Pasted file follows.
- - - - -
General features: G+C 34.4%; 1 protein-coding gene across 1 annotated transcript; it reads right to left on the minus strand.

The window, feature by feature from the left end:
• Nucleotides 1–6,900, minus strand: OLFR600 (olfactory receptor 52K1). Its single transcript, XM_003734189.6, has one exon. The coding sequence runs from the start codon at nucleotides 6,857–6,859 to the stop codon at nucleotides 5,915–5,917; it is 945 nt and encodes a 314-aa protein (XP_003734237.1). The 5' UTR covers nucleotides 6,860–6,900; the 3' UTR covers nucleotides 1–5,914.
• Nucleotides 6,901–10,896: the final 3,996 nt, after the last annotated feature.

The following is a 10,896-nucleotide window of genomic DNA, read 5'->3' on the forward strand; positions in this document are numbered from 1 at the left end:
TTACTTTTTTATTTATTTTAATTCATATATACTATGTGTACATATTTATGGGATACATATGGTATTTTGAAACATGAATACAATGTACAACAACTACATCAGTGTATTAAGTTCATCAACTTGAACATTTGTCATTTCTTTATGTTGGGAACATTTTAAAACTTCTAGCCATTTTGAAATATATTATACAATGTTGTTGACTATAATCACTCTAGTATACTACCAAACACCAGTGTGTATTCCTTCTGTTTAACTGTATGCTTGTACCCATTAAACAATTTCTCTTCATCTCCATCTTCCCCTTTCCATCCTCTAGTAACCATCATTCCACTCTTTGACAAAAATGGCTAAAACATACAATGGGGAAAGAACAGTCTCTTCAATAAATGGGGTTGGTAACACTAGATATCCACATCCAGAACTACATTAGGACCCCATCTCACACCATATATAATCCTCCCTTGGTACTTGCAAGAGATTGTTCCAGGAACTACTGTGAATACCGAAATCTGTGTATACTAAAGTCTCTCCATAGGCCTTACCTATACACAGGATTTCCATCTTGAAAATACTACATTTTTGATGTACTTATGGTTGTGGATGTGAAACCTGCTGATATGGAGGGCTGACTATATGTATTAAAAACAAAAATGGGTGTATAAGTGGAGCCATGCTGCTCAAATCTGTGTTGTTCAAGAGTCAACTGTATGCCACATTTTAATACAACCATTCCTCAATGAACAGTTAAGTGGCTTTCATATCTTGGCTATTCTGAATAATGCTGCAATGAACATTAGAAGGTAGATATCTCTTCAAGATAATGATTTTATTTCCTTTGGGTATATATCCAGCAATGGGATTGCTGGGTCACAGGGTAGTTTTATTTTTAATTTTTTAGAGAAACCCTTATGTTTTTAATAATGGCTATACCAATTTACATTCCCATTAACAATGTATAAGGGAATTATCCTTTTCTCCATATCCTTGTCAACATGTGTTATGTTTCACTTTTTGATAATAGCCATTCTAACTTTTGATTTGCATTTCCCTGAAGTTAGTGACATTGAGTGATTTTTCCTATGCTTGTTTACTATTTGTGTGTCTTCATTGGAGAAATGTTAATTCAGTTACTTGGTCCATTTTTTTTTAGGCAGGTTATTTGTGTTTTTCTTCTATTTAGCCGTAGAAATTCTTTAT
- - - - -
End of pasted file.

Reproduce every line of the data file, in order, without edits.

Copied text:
General features: G+C 34.4%; 1 protein-coding gene across 1 annotated transcript; it reads right to left on the minus strand.

The window, feature by feature from the left end:
• Nucleotides 1–6,900, minus strand: OLFR600 (olfactory receptor 52K1). Its single transcript, XM_003734189.6, has one exon. The coding sequence runs from the start codon at nucleotides 6,857–6,859 to the stop codon at nucleotides 5,915–5,917; it is 945 nt and encodes a 314-aa protein (XP_003734237.1). The 5' UTR covers nucleotides 6,860–6,900; the 3' UTR covers nucleotides 1–5,914.
• Nucleotides 6,901–10,896: the final 3,996 nt, after the last annotated feature.

The following is a 10,896-nucleotide window of genomic DNA, read 5'->3' on the forward strand; positions in this document are numbered from 1 at the left end:
TTACTTTTTTATTTATTTTAATTCATATATACTATGTGTACATATTTATGGGATACATATGGTATTTTGAAACATGAATACAATGTACAACAACTACATCAGTGTATTAAGTTCATCAACTTGAACATTTGTCATTTCTTTATGTTGGGAACATTTTAAAACTTCTAGCCATTTTGAAATATATTATACAATGTTGTTGACTATAATCACTCTAGTATACTACCAAACACCAGTGTGTATTCCTTCTGTTTAACTGTATGCTTGTACCCATTAAACAATTTCTCTTCATCTCCATCTTCCCCTTTCCATCCTCTAGTAACCATCATTCCACTCTTTGACAAAAATGGCTAAAACATACAATGGGGAAAGAACAGTCTCTTCAATAAATGGGGTTGGTAACACTAGATATCCACATCCAGAACTACATTAGGACCCCATCTCACACCATATATAATCCTCCCTTGGTACTTGCAAGAGATTGTTCCAGGAACTACTGTGAATACCGAAATCTGTGTATACTAAAGTCTCTCCATAGGCCTTACCTATACACAGGATTTCCATCTTGAAAATACTACATTTTTGATGTACTTATGGTTGTGGATGTGAAACCTGCTGATATGGAGGGCTGACTATATGTATTAAAAACAAAAATGGGTGTATAAGTGGAGCCATGCTGCTCAAATCTGTGTTGTTCAAGAGTCAACTGTATGCCACATTTTAATACAACCATTCCTCAATGAACAGTTAAGTGGCTTTCATATCTTGGCTATTCTGAATAATGCTGCAATGAACATTAGAAGGTAGATATCTCTTCAAGATAATGATTTTATTTCCTTTGGGTATATATCCAGCAATGGGATTGCTGGGTCACAGGGTAGTTTTATTTTTAATTTTTTAGAGAAACCCTTATGTTTTTAATAATGGCTATACCAATTTACATTCCCATTAACAATGTATAAGGGAATTATCCTTTTCTCCATATCCTTGTCAACATGTGTTATGTTTCACTTTTTGATAATAGCCATTCTAACTTTTGATTTGCATTTCCCTGAAGTTAGTGACATTGAGTGATTTTTCCTATGCTTGTTTACTATTTGTGTGTCTTCATTGGAGAAATGTTAATTCAGTTACTTGGTCCATTTTTTTTTAGGCAGGTTATTTGTGTTTTTCTTCTATTTAGCCGTAGAAATTCTTTAT